With 30% commissions for all denied claims? If no denials, no commissions! Every hospital executive and revenue expert should learn from this court decision.
Hanover Park, IL (PRWEB) February 02, 2012
ERISAclaim.com offers new Executive Webinars to examine the latest federal court decision on July 13, 2011 in favor of a hospital against a health plan for additional payments, that was initially denied as “unbundled” and “duplicative” charges, but reviewed by the plan with “conflict of interest”. “On March 30, 2009, Plaintiff filed a Complaint alleging breach of insurance contract in the Circuit Court for Peoria County, Illinois. On April 29, 2009, Defendant timely removed this action, asserting federal question jurisdiction pursuant to the Employee Retirement Income Security Act of 1974 ("ERISA")”.
The new Executive Brainstorning Webinars will discuss why the federal court ruled for the hospitals: (1) Federal law, ERISA, governs the hospital claims, not state law or court as the hospital initially turned to. (2) “the Court concludes that Defendant has waived its right to challenge the authenticity of the Assignment of Benefits”; (3) “the Court is left with a firm sense that a conflict of interest existed when Plaintiff's claim was reviewed” by the review contractor, because “the contractor would get paid 30% of whatever charges were disputed”, and “the contractor was paid nothing if it failed to identify charges for dispute”.
The Court case info: OSF Health Care System v. Pekin Life Insurance Company, Case No. 09-cv-1151, Filed on July 13, 2011, in the United States District Court, C.D. Illinois, Peoria Division.
“With 30% commissions for all denied claims? If no denials, no commissions! Every hospital executive and revenue expert should learn from this court decision, because these are the most typical denials and lawsuits,” says Dr. Jin Zhou, President of ERISAclaim.com, a national expert on PPACA and ERISA appeals and compliance.
According to the Court document, the following is the case background:
“Plaintiff provided medical goods and services to Howard Perkins from May 3-8, 2007. Plaintiff billed Defendant $95,628.60 for these services. Upon receipt of the bill, Defendant forwarded it to an outside contractor for review because the bill reflected "a lot of charges" for medical surgical supplies, as well as charges for nursing increments. The outside contractor manually entered the billing information into a computer program. The computer program then flagged certain charges as being inappropriately billed and/or coded. In reliance on the program's analysis, the contractor recommended that Defendant pay $69,435.30 to Plaintiff for the May 2007 medical treatment, and deny payment for certain medical goods and services totaling $21,118.35 on the ground that they were improperly billed. Without performing any independent analysis of its own, Defendant accepted the contractor's recommendation, paying Plaintiff $69,435.30 and denying, as improperly billed, payment for goods and services billed in the amount of $21,118.35. The reason cited for the denial of payment for such goods and services is that such goods and services should have been "bundled" into other costs; consequently, such charges are considered duplicative when billed separately.”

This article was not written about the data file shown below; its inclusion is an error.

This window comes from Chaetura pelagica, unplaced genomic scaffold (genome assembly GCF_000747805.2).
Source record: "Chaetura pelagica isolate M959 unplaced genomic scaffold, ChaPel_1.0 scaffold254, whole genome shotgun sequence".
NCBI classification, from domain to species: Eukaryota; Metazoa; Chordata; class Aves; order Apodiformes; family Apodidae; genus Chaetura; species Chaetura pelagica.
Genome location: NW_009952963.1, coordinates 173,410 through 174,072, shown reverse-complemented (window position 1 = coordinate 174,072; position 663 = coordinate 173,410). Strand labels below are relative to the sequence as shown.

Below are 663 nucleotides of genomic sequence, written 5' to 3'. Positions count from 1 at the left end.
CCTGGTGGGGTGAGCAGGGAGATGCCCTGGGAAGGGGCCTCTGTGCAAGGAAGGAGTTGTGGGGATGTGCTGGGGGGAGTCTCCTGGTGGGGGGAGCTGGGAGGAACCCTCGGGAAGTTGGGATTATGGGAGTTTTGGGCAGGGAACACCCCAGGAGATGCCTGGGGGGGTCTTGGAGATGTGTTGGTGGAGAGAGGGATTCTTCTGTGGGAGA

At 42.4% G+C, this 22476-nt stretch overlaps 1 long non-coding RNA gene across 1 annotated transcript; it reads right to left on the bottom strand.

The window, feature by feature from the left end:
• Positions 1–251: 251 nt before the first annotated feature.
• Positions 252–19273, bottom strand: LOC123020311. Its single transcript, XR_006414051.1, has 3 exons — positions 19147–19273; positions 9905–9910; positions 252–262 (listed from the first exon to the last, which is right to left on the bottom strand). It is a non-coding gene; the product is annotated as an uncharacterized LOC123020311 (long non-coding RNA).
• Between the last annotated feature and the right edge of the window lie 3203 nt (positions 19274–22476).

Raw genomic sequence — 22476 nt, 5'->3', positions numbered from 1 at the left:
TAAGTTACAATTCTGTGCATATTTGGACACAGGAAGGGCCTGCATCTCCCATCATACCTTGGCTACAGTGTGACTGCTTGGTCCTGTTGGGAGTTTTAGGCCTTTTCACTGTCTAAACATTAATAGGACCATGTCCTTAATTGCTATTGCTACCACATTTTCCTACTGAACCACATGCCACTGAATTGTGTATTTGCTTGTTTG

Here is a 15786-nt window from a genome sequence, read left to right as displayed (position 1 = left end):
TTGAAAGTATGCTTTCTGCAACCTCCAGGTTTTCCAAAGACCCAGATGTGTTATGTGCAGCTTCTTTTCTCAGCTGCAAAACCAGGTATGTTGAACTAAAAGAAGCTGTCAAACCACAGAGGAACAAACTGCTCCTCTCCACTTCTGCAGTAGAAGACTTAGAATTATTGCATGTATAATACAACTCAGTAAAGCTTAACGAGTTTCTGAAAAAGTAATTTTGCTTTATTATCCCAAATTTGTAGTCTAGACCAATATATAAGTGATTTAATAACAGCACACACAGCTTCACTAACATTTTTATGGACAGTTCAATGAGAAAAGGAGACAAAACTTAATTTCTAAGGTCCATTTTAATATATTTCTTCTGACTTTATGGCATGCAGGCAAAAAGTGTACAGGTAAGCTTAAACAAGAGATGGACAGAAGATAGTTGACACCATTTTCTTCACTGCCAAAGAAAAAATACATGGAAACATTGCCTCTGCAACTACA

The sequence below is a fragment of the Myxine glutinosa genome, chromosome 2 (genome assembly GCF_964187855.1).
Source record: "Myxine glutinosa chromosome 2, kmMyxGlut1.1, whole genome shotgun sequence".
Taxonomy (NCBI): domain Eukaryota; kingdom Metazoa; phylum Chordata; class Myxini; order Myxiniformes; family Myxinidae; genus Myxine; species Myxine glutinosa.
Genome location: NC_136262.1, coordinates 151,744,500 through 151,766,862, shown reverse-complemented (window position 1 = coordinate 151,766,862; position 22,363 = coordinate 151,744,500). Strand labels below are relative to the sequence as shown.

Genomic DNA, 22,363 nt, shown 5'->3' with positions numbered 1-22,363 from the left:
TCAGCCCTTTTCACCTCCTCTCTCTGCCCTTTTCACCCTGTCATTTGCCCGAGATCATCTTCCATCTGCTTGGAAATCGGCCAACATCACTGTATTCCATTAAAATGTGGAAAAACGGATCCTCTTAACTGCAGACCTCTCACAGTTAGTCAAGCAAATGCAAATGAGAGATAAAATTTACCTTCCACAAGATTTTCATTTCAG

According to the Court document, the plan paid 30% commissions to the review contractor for all denied claims:
“The agreement that existed between the contractor and Defendant was that the contractor would get paid 30% of whatever charges were disputed. However, the contractor was paid nothing if it failed to identify charges for dispute. The Defendant cannot remember a time when it sent a bill to the contractor for review and the contractor did not identify charges for dispute. The Defendant's sole justification for refusing to pay Plaintiff for the goods and services billed in the amount of $21,118.35 is its reliance on the contractor's conclusion that such charges were improperly billed.”
In finding of conflict of interest from the plan third party review contractor, the Court stated:
“Based on the foregoing, the Court is left with a firm sense that a conflict of interest existed when Plaintiff's claim was reviewed. The Defendant in this case delegated full review authority to a third party with the understanding that such third party would get paid a commission for each item that it identified for dispute. It is difficult to imagine a situation where a greater conflict of interest could exist. Consequently, while the Court is required to apply an arbitrary and capricious standard of review to Defendant's benefits determination, the Court will review this determination with "more bite" than it otherwise would. Chojnacki v. Georgia-Pacific Corp., 108 F.3d 810, 815 (7th Cir. 1997).”
Also critically important on the ERISA Assignment of Benefits dispute, the Court decided:
“Second, when Defendant was asked what issues it had with paying Plaintiff, the only issues Defendant noted were those identified by the outside contractor. In light of the foregoing, the Court concludes that Defendant has waived its right to challenge the authenticity of the Assignment of Benefits.”
To find out more about PPACA Claims and Appeals Compliance Services from ERISAclaim.com:
Located in a Chicago suburb in Illinois, ERISAclaim.com offers free webinars, basic and advanced educational seminars and on-site claims specialist certification programs for doctors, hospitals and commercial companies, as well as numerous pending national ERISA class action litigation support. Dr. Jin Zhou is regarded as the industry “Godfather of ERISA claims” for healthcare providers.
For any questions, please contact Dr. Jin Zhou, president of ERISAclaim.com, at 630-808-7237.